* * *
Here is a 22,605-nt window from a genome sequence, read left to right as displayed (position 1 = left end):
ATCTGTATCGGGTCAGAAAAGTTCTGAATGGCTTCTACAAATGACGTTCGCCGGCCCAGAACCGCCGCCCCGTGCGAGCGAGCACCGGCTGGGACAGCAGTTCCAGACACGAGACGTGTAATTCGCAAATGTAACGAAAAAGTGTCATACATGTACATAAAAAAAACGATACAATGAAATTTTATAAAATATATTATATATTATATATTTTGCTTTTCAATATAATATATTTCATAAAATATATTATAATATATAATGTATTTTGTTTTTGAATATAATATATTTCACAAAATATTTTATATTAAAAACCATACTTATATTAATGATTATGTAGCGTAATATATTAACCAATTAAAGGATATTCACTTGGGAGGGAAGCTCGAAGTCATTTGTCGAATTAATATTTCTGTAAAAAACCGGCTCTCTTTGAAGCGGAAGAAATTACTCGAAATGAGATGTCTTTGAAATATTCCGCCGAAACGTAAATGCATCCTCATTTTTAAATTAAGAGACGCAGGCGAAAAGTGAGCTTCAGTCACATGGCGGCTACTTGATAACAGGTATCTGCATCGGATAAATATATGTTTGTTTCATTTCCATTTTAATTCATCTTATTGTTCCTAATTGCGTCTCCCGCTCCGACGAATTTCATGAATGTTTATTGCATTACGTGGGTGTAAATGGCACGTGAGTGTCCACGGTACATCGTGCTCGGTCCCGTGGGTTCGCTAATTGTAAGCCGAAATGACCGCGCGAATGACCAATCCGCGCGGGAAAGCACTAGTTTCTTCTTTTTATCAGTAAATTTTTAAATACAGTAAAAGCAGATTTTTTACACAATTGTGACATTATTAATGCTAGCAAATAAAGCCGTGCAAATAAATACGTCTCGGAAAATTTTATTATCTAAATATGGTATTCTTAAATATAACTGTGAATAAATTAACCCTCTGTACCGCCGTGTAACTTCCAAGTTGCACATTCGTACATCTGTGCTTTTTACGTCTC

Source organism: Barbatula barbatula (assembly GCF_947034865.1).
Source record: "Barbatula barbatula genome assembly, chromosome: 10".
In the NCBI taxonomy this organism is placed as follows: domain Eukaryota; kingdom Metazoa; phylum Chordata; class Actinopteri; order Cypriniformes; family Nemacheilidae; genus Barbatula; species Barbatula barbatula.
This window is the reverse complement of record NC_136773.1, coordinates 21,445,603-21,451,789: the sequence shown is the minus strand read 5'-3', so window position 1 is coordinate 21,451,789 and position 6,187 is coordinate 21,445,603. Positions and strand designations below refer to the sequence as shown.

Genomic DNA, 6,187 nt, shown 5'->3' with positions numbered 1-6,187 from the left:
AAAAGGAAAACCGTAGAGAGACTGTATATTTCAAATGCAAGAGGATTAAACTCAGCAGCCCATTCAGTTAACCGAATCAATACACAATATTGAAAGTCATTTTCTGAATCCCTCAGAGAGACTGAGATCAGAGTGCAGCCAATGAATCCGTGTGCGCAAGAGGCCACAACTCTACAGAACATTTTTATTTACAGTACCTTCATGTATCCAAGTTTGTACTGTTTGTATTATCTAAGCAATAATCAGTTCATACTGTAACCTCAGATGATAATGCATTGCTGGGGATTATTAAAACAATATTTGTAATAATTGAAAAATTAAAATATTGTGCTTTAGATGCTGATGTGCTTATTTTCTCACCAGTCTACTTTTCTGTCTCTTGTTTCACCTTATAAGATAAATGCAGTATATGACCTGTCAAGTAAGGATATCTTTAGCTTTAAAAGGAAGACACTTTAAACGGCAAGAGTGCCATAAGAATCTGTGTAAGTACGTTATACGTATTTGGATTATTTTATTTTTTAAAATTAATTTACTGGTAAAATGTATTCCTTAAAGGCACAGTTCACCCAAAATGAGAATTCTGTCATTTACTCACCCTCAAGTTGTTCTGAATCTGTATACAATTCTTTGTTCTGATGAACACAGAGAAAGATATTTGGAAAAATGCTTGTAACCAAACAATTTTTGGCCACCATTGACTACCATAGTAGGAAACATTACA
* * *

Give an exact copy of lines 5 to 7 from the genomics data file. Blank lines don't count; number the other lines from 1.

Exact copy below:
In the NCBI taxonomy this organism is placed as follows: domain Eukaryota; kingdom Metazoa; phylum Chordata; class Actinopteri; order Cypriniformes; family Nemacheilidae; genus Barbatula; species Barbatula barbatula.
This window is the reverse complement of record NC_136773.1, coordinates 21,445,603-21,451,789: the sequence shown is the minus strand read 5'-3', so window position 1 is coordinate 21,451,789 and position 6,187 is coordinate 21,445,603. Positions and strand designations below refer to the sequence as shown.

Genomic DNA, 6,187 nt, shown 5'->3' with positions numbered 1-6,187 from the left: